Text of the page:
BRB: Before I ever self-published I really examined the why behind moving forward with it. For me, having a book of my own was something I'd wanted for a long time. I never felt the deep desire to be a famous author or the need to sell scores of books. I will say that now that my book is out, every time I receive good feedback, I'm just so thrilled to hear that someone read my story and loved it. That's enough for me. Publishing my book was a goal in my life that I wanted to fulfill. I'm proud of every book I edit and I find a lot of fulfillment in helping others create books that made a difference. I know people self-publish for lots of different reasons. But for myself, I just had a story that I loved and wanted to see in print. I've been lucky with how supportive people have been. I had authors I greatly respect come alongside me and offer endorsements. I had fellow editors help polish my novel before I sent it to press. And I've had my wonderful family and friends help get the word out about Looks Like Love.
Me: So one last question: What played into your decision most? Did feedback from publishers play a role? Did your insider publishing knowledge convince you you could do it better than your average writer just starting out? If you could, help people differentiate the real pros and cons about this really complex decision.
BRB: Publishers' feedback did play a role in my decision to self-publish this one. I was in touch with other editor friends so I knew when places like Bethany and Kregel and Cook took the book to pub board. I had editors give me positive feedback (Tyndale for example, I met with the editor who reviewed my proposal while we were at a conference). Chip sent me a response from another editor who said the book wouldn't work for them but she loved my voice and would like to see something else. If I'd been hearing mostly negative responses from editors I respect, I doubt I would have felt it was worth it to publish it. I assume Chip probably shielded me from negative feedback anyway, but I told him I wanted to hear what editors had to say about it. And like I said, most was pretty encouraging. And I took what I heard seriously. When an editor made recommendations, I definitely listened and made changes.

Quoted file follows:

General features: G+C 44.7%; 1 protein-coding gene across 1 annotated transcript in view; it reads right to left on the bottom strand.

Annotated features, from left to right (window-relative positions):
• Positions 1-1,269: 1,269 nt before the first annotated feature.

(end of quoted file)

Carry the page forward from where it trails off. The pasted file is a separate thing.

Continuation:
And of course, my being an editor helped me feel a little more confident as I moved forward. Also the fact that I'm a consistent reader. I read so much Christian fiction that I felt I knew my genre well. I'm comfortable checking proofs; I know what to look for. Writing back cover copy is something I do all the time. I knew that getting endorsements could really help me. Anyone can self-publish, of course. There are people there to guide you every step of the way. But my personal experience made me more comfortable throughout the process.
Also, I'm not planning for this to be a series. I am hoping to shop the YA fantasy series once it's ready. I'd love for that to get picked up since it's meant to be a 4-book series.
Me: Is that what you're working on next? What's keeping you busy (besides marketing and publicity on this)?
BRB: Well, I've got a toddler running around, and I'm editing two books so that keeps me pretty busy. I haven't stopped writing though. My sister and I are working together on a fantasy YA series that I'm super excited about.
The Book: Looks Like Love by Brandy Bruce
The awesome book trailer.